the ratio of increase, from 1S20 to IS'''.


In 1830, there were in New England 1,112 persons deaf and dun^b ;
798 blind, and 18,668 aliens. The number of colored persons in 1820,
was 20,782—1830, 21,310.

New England increased in population, from 1790, to 1800, 22.1 per
cent: from 1800, to 1810, 19.3 per cent: from 1810, to 1820, 12.7 per
cent: from 1820, to 1830, 17.7 per cent; and from 1830, to 1837, 12.4
cent. When it is considered, that most of the western states were origi-
nally peopled by New Englanders, and that vast numbers annually emi-
grate to those states, this increase of population is favorable, compared
with other Atlantic states. The population of New England in 1700,
is stated at 120,000 ; in 1755, at 345,000 ; and in 1775, at 714,000.

Boundaries And extent. This territory is bounded north and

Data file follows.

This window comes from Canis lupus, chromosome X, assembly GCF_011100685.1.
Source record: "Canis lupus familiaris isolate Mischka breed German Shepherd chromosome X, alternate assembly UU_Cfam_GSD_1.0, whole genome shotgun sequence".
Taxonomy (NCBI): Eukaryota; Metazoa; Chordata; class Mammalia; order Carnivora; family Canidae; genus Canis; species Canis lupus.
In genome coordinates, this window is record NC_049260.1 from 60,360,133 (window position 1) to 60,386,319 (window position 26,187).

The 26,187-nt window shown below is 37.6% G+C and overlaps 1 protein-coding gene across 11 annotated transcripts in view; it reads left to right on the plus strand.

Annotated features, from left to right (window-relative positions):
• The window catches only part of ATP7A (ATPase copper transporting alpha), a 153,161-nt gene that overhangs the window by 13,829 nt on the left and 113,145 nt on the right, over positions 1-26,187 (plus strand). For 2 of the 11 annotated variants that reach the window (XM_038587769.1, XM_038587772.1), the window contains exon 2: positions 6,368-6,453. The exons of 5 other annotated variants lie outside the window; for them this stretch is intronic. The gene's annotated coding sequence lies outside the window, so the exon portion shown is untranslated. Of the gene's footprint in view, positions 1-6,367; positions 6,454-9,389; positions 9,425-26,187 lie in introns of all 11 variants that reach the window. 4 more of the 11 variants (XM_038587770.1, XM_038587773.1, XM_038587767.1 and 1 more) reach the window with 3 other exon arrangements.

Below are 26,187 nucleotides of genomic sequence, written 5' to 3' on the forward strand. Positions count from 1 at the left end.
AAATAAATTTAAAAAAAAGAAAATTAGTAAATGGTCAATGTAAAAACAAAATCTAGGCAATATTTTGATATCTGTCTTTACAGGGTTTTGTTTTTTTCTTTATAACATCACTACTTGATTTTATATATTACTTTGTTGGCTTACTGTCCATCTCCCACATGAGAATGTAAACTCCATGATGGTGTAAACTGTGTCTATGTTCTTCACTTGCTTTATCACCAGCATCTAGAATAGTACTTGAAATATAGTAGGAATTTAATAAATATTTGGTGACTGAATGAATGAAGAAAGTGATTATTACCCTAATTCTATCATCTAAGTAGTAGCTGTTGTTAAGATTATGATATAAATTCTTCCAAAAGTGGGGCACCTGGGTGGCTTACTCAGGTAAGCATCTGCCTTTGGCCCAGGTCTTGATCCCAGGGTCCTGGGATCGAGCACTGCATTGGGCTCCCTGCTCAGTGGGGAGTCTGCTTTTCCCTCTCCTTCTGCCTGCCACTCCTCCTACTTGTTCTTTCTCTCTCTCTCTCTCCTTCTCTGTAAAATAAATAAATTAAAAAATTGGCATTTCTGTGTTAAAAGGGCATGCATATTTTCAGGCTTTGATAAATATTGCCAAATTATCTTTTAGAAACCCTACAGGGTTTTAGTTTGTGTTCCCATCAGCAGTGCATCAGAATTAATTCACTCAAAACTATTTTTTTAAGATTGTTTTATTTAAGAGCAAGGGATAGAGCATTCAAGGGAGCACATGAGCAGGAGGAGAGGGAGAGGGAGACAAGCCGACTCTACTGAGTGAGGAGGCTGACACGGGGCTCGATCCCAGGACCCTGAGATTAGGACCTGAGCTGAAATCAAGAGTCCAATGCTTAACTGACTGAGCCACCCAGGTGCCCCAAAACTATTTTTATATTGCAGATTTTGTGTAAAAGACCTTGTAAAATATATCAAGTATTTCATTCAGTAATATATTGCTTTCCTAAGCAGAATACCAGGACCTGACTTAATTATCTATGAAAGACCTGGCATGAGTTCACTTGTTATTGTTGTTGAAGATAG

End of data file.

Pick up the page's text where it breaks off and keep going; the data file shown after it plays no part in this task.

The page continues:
northwest by Lower Canada, about 375 miles, and east by the Province of
New Brunswick, 275 miles. Its whole eastern, southeastern and southern
borders are washed by the Atlantic ocean and the waters of Long Island
Sound, a distance of about 600 miles. It is bounded west by the state
of New York, 280 miles. Its circumference is about 1,530 miles.

New England is situated between 41°, and 48^ 12' north la(i u le, and
65° 55', and 74° 10' west longitude from Greenwicli. Its greatest
length is between the sources of the Madawaska, Me., and Gi-ecnwich,
Ct., about 575 miles; and its greatest breadth is between Machias, Me.,
and Ilighgate, Vt., 300 miles. Its narrowest part is between Boston

and West Stockbridge, Mass., 135 mites.


Name. Duiing the unsuccessful attempts of Sir Wal-ter Raleigh to